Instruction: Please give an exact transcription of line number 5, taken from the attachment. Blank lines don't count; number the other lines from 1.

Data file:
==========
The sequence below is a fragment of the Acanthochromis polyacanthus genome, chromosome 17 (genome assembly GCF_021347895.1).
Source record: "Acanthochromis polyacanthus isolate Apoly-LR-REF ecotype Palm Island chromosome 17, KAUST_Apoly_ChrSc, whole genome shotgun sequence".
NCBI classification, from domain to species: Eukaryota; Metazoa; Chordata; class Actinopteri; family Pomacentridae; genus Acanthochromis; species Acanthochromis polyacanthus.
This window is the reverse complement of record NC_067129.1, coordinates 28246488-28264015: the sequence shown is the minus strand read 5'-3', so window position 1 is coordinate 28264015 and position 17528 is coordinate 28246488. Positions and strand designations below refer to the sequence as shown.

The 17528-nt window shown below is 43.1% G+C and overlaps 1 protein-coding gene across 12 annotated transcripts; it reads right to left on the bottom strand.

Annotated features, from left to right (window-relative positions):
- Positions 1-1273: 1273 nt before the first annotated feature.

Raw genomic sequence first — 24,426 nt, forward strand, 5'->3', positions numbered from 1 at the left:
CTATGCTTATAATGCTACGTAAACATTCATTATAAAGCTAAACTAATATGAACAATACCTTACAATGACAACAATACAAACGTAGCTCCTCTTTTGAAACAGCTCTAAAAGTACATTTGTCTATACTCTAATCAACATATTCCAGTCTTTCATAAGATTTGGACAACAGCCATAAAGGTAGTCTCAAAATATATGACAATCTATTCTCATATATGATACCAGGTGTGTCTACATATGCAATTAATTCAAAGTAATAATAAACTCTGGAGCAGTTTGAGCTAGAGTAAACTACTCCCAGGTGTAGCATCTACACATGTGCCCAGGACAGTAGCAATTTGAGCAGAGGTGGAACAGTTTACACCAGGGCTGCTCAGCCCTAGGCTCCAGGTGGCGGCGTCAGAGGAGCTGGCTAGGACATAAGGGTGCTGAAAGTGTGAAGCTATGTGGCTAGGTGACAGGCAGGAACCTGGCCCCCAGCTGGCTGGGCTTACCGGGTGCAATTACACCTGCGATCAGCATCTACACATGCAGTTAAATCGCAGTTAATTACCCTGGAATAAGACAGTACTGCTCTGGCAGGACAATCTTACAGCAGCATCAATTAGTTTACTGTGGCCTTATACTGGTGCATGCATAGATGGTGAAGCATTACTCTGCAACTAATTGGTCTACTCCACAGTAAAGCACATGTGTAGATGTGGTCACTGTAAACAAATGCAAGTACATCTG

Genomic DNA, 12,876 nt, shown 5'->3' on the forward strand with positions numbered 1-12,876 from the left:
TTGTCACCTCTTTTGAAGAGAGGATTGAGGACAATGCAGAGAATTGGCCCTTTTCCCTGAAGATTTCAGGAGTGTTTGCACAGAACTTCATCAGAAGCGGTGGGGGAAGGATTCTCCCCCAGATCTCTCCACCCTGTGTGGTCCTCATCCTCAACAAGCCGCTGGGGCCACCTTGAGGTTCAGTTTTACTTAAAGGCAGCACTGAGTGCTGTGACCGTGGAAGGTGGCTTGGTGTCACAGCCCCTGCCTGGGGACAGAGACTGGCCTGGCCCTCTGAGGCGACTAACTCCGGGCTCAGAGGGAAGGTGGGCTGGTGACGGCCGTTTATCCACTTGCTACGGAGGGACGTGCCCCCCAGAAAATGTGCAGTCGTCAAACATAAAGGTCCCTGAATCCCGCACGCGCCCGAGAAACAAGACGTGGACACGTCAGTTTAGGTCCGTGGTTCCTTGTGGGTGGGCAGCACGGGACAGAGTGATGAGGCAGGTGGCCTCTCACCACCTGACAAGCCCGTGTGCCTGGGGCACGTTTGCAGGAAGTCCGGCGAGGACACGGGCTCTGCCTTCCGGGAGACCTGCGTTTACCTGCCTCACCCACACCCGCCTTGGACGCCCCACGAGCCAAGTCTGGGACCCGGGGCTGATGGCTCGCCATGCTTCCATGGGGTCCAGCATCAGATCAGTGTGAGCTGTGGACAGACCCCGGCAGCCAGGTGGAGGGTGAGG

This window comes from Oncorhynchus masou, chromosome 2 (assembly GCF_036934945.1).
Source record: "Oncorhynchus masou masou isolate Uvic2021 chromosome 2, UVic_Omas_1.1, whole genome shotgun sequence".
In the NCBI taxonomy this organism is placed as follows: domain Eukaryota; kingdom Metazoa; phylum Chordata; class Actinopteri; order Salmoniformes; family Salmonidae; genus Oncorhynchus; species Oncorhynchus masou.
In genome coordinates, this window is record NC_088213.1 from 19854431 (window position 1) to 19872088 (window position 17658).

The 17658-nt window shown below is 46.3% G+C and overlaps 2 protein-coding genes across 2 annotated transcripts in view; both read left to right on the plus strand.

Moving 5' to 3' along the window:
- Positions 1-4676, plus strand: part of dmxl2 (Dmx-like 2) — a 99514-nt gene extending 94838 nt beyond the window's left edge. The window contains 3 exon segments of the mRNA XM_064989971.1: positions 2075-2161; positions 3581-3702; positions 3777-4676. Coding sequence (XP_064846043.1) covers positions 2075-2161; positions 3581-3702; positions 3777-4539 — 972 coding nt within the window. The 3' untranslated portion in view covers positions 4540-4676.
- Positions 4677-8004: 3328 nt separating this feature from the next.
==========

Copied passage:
The 17528-nt window shown below is 43.1% G+C and overlaps 1 protein-coding gene across 12 annotated transcripts; it reads right to left on the bottom strand.